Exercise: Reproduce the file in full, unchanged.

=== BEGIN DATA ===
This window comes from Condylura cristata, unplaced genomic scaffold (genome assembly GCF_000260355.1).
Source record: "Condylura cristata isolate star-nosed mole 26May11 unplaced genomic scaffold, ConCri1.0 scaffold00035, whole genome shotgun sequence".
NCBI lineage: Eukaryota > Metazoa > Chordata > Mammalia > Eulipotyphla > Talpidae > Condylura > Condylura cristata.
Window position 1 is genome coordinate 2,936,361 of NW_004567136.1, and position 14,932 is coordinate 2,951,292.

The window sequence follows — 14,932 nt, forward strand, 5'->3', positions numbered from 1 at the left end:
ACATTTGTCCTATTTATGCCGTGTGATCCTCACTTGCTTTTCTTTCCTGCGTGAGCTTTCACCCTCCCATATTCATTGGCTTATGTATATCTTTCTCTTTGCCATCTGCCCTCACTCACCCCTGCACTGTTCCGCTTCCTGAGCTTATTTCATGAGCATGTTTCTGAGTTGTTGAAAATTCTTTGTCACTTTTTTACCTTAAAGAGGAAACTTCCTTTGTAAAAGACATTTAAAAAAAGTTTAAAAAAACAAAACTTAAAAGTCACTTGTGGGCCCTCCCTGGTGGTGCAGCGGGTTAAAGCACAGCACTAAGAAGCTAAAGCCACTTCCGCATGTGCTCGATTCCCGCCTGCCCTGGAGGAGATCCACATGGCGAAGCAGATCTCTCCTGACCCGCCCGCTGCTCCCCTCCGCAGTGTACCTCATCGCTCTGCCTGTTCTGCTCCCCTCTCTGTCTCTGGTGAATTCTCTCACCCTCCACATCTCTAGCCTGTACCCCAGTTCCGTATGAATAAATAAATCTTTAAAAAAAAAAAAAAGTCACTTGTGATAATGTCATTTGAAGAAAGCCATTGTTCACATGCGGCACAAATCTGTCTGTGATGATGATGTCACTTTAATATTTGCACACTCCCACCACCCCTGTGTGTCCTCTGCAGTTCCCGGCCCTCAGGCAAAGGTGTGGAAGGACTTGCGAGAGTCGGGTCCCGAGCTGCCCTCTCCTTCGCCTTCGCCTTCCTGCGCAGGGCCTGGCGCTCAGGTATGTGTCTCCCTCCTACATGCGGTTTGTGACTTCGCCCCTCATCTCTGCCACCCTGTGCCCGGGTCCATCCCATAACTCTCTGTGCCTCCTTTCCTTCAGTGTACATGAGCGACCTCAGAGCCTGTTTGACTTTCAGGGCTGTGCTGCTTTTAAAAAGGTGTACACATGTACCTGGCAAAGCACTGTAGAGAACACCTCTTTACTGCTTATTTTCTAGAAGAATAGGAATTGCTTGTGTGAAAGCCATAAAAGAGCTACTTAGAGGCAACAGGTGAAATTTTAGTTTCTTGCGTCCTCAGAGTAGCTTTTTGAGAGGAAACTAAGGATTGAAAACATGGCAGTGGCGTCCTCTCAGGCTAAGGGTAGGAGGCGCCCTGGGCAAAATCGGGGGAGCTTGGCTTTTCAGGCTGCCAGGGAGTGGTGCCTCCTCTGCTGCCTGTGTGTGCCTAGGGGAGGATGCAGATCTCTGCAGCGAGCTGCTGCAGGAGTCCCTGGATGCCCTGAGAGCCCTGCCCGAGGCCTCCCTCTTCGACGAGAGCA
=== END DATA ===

This window comes from Condylura cristata, unplaced genomic scaffold (genome assembly GCF_000260355.1).
Source record: "Condylura cristata isolate star-nosed mole 26May11 unplaced genomic scaffold, ConCri1.0 scaffold00035, whole genome shotgun sequence".
NCBI lineage: Eukaryota > Metazoa > Chordata > Mammalia > Eulipotyphla > Talpidae > Condylura > Condylura cristata.
Window position 1 is genome coordinate 2,936,361 of NW_004567136.1, and position 14,932 is coordinate 2,951,292.

The window sequence follows — 14,932 nt, forward strand, 5'->3', positions numbered from 1 at the left end:
ACATTTGTCCTATTTATGCCGTGTGATCCTCACTTGCTTTTCTTTCCTGCGTGAGCTTTCACCCTCCCATATTCATTGGCTTATGTATATCTTTCTCTTTGCCATCTGCCCTCACTCACCCCTGCACTGTTCCGCTTCCTGAGCTTATTTCATGAGCATGTTTCTGAGTTGTTGAAAATTCTTTGTCACTTTTTTACCTTAAAGAGGAAACTTCCTTTGTAAAAGACATTTAAAAAAAGTTTAAAAAAACAAAACTTAAAAGTCACTTGTGGGCCCTCCCTGGTGGTGCAGCGGGTTAAAGCACAGCACTAAGAAGCTAAAGCCACTTCCGCATGTGCTCGATTCCCGCCTGCCCTGGAGGAGATCCACATGGCGAAGCAGATCTCTCCTGACCCGCCCGCTGCTCCCCTCCGCAGTGTACCTCATCGCTCTGCCTGTTCTGCTCCCCTCTCTGTCTCTGGTGAATTCTCTCACCCTCCACATCTCTAGCCTGTACCCCAGTTCCGTATGAATAAATAAATCTTTAAAAAAAAAAAAAAGTCACTTGTGATAATGTCATTTGAAGAAAGCCATTGTTCACATGCGGCACAAATCTGTCTGTGATGATGATGTCACTTTAATATTTGCACACTCCCACCACCCCTGTGTGTCCTCTGCAGTTCCCGGCCCTCAGGCAAAGGTGTGGAAGGACTTGCGAGAGTCGGGTCCCGAGCTGCCCTCTCCTTCGCCTTCGCCTTCCTGCGCAGGGCCTGGCGCTCAGGTATGTGTCTCCCTCCTACATGCGGTTTGTGACTTCGCCCCTCATCTCTGCCACCCTGTGCCCGGGTCCATCCCATAACTCTCTGTGCCTCCTTTCCTTCAGTGTACATGAGCGACCTCAGAGCCTGTTTGACTTTCAGGGCTGTGCTGCTTTTAAAAAGGTGTACACATGTACCTGGCAAAGCACTGTAGAGAACACCTCTTTACTGCTTATTTTCTAGAAGAATAGGAATTGCTTGTGTGAAAGCCATAAAAGAGCTACTTAGAGGCAACAGGTGAAATTTTAGTTTCTTGCGTCCTCAGAGTAGCTTTTTGAGAGGAAACTAAGGATTGAAAACATGGCAGTGGCGTCCTCTCAGGCTAAGGGTAGGAGGCGCCCTGGGCAAAATCGGGGGAGCTTGGCTTTTCAGGCTGCCAGGGAGTGGTGCCTCCTCTGCTGCCTGTGTGTGCCTAGGGGAGGATGCAGATCTCTGCAGCGAGCTGCTGCAGGAGTCCCTGGATGCCCTGAGAGCCCTGCCCGAGGCCTCCCTCTTCGACGAGAGCA